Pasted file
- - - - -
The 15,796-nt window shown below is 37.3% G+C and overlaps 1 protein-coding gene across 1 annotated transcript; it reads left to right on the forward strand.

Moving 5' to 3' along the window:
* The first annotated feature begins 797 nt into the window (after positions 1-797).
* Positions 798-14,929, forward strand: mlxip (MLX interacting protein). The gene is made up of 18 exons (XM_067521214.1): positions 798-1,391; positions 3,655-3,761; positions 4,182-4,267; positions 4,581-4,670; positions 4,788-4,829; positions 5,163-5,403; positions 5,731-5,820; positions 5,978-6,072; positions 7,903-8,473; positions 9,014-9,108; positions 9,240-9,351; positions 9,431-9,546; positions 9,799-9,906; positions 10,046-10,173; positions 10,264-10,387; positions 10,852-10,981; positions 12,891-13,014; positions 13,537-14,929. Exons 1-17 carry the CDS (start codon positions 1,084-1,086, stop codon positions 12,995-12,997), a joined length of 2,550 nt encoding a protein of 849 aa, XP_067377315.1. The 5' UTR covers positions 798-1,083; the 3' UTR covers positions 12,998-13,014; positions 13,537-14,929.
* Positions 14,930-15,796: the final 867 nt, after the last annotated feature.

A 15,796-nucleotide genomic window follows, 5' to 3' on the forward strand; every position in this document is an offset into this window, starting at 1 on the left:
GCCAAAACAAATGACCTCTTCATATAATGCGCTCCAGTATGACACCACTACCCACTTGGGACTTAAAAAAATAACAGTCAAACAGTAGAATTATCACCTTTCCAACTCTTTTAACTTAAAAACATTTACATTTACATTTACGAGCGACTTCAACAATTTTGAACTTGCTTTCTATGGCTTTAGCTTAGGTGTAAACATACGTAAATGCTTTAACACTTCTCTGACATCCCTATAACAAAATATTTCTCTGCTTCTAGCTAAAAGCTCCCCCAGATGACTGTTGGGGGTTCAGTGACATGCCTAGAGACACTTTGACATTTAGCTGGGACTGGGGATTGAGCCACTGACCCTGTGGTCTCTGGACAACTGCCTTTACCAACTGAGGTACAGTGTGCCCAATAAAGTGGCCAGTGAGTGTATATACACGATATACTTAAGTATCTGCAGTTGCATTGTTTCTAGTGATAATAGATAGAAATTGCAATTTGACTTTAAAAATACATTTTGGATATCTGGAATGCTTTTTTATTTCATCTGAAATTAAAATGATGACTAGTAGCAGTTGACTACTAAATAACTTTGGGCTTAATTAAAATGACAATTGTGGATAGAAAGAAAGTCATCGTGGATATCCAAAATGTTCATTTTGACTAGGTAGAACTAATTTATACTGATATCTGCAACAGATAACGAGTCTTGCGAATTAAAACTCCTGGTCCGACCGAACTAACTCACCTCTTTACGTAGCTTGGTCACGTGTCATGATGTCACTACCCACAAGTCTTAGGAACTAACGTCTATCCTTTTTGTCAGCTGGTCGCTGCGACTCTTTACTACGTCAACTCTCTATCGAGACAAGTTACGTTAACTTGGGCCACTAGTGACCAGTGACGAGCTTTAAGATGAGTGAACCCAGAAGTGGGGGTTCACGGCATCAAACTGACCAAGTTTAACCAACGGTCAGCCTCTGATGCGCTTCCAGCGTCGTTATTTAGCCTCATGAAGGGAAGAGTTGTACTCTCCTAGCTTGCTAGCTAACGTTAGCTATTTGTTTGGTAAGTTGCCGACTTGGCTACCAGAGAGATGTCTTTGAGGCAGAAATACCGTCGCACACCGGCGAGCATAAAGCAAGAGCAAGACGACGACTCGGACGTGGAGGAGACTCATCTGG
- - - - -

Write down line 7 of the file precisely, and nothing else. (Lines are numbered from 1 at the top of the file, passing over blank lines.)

GCCAAAACAAATGACCTCTTCATATAATGCGCTCCAGTATGACACCACTACCCACTTGGGACTTAAAAAAATAACAGTCAAACAGTAGAATTATCACCTTTCCAACTCTTTTAACTTAAAAACATTTACATTTACATTTACGAGCGACTTCAACAATTTTGAACTTGCTTTCTATGGCTTTAGCTTAGGTGTAAACATACGTAAATGCTTTAACACTTCTCTGACATCCCTATAACAAAATATTTCTCTGCTTCTAGCTAAAAGCTCCCCCAGATGACTGTTGGGGGTTCAGTGACATGCCTAGAGACACTTTGACATTTAGCTGGGACTGGGGATTGAGCCACTGACCCTGTGGTCTCTGGACAACTGCCTTTACCAACTGAGGTACAGTGTGCCCAATAAAGTGGCCAGTGAGTGTATATACACGATATACTTAAGTATCTGCAGTTGCATTGTTTCTAGTGATAATAGATAGAAATTGCAATTTGACTTTAAAAATACATTTTGGATATCTGGAATGCTTTTTTATTTCATCTGAAATTAAAATGATGACTAGTAGCAGTTGACTACTAAATAACTTTGGGCTTAATTAAAATGACAATTGTGGATAGAAAGAAAGTCATCGTGGATATCCAAAATGTTCATTTTGACTAGGTAGAACTAATTTATACTGATATCTGCAACAGATAACGAGTCTTGCGAATTAAAACTCCTGGTCCGACCGAACTAACTCACCTCTTTACGTAGCTTGGTCACGTGTCATGATGTCACTACCCACAAGTCTTAGGAACTAACGTCTATCCTTTTTGTCAGCTGGTCGCTGCGACTCTTTACTACGTCAACTCTCTATCGAGACAAGTTACGTTAACTTGGGCCACTAGTGACCAGTGACGAGCTTTAAGATGAGTGAACCCAGAAGTGGGGGTTCACGGCATCAAACTGACCAAGTTTAACCAACGGTCAGCCTCTGATGCGCTTCCAGCGTCGTTATTTAGCCTCATGAAGGGAAGAGTTGTACTCTCCTAGCTTGCTAGCTAACGTTAGCTATTTGTTTGGTAAGTTGCCGACTTGGCTACCAGAGAGATGTCTTTGAGGCAGAAATACCGTCGCACACCGGCGAGCATAAAGCAAGAGCAAGACGACGACTCGGACGTGGAGGAGACTCATCTGG